diosdude

Silver Member
i use a rack with my dub kit, it's basically just a single gibralatar v bar and 2 extra pearl T-leg assemblies i had lying around. At my show last saturday it took me about 10 minutes to set up a 6-piece kit with 6 cymbals and a hi hat. So long as you keep the rack limited to just the front bar, it's pretty much a time saver. Once you start adding side rails, forget it, your setup time becomes exponentially longer with each side you add. I can say this too, there's no way on earth i could have used 6 cymbals if i had stands at this past gig. The stage was so small i had to fit the kit on a space about 6 feet wide by 5 feet deep. 6 tripods would not have worked. I'd say for practical purposes too and flexibility you shouldn't consider a rack unless you have more than six drums and six cymbals.
 

LTNINGFan

Member
I have a Gibraltar rack, and I love it. Now playing shows is a different story...it can be a little time consuming, but I like to get to the venue and get all the cymbals on the booms and toms on there, provided I have a space to the side or back that I can do that right before we go on. When breaking down and transporting, I just leave the booms on there and remove everything else...
 
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trkdrmr

Guest
Rack or stands?

If your kit is conservative, and similar to Max's on Conan O' Brian or Buddy Rich, a rack is IMO, inappropriate. It would be unnecessary and detract from the look.

OTOH,
If you have a kit like Todd Sucharman, Deen Castronovo (3-4 rack toms and cymbals galore) a rack is a godsend.

For a lot of stuff like that, a rack eliminates a whole lot of clutter. When *I* transport a rack, I fold larger parts inward, and unfold them to set up. I don't disassemble the damn thing into little peices. With my method, a 6-7 PC kit goes up/comes down faster than most 5-pc kits with the same amount of cymbals on stands.

Curved racks and the new V-rack look amazing compared to a bunch of stands.
 

LTNINGFan

Member
Rack or stands?

If your kit is conservative, and similar to Max's on Conan O' Brian or Buddy Rich, a rack is IMO, inappropriate. It would be unnecessary and detract from the look.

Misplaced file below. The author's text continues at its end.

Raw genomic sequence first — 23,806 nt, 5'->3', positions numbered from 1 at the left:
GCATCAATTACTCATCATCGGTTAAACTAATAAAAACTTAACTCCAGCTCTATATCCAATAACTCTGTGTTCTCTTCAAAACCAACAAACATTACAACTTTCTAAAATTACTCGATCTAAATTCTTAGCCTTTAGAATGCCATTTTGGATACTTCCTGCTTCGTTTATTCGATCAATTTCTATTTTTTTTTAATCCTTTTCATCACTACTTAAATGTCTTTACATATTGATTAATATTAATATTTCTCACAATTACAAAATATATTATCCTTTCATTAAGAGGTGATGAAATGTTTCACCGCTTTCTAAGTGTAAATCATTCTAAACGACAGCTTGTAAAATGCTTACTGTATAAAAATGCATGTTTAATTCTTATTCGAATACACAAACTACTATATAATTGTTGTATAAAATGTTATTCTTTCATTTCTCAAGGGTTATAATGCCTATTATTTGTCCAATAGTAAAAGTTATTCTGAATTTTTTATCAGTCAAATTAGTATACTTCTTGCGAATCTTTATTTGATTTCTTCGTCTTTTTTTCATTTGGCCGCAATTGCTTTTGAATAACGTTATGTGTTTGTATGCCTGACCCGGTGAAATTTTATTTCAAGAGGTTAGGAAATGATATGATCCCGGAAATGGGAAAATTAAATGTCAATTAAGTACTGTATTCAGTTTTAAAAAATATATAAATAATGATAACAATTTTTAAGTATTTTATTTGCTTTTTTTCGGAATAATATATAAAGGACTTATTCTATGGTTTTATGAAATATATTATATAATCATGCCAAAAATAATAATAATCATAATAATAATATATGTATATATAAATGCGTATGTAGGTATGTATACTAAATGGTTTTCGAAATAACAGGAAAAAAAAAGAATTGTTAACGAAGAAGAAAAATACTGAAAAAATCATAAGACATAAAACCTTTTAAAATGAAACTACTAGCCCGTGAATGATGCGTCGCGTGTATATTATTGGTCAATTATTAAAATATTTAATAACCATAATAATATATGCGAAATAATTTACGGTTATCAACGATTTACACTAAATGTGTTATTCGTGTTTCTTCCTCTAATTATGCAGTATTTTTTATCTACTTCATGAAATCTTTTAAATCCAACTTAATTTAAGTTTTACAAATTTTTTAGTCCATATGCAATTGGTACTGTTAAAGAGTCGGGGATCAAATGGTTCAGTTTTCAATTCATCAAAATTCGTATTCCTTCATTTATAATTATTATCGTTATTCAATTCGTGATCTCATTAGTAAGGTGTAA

OTOH,
If you have a kit like Todd Sucharman, Deen Castronovo (3-4 rack toms and cymbals galore) a rack is a godsend.

For a lot of stuff like that, a rack eliminates a whole lot of clutter. When *I* transport a rack, I fold larger parts inward, and unfold them to set up. I don't disassemble the damn thing into little peices. With my method, a 6-7 PC kit goes up/comes down faster than most 5-pc kits with the same amount of cymbals on stands.

Curved racks and the new V-rack look amazing compared to a bunch of stands.
Oh man, if I had a trailer where I could just fold it up (I have the curved kind) that would be so much easier :)
 

jjmason777

Senior Member
I had one of the first rack systems that came out back in the mid 80's. It was the Tama "Cage". It was a 6 foot cube of 1-1/2" tubing and clamps. At first it was cool, in my practice space, but it would never fit on a club stage. Then I started using parts of it, until I had a small rack just big enough for everything. Its now in a closet, replaced with stands and heres why: (nobody mentioned this part yet)
They are TERRIBLE for recording!! You hit a drum, and you hear sounds from ALL your drums and cymbals that are connected to it! Not to mention the rack itself reverberated with it's own pinging sound! I had to go back to stands to isolate each piece from the other.
So I would sum it up this way:
They're fine for gigging (your choice), but no good for recording. Even if your drums are miked at a club, you might pick up unwanted rings and boings.
I am a stands guy for life!
 
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trkdrmr

Guest
I had one of the first rack systems that came out back in the mid 80's. It was the Tama "Cage". It was a 6 foot cube of 1-1/2" tubing and clamps. At first it was cool, in my practice space, but it would never fit on a club stage. Then I started using parts of it, until I had a small rack just big enough for everything. Its now in a closet, replaced with stands and heres why: (nobody mentioned this part yet)
They are TERRIBLE for recording!! You hit a drum, and you hear sounds from ALL your drums and cymbals that are connected to it! Not to mention the rack itself reverberated with it's own pinging sound! I had to go back to stands to isolate each piece from the other.
So I would sum it up this way:
They're fine for gigging (your choice), but no good for recording. Even if your drums are miked at a club, you might pick up unwanted rings and boings.
I am a stands guy for life!
I remember those...as seen in countless hair metal videos. I get your point though, hollow metal tubes tubes transmit sound and resonate themselves.I saw a Carbon fiber rack... it would not resonate the same way.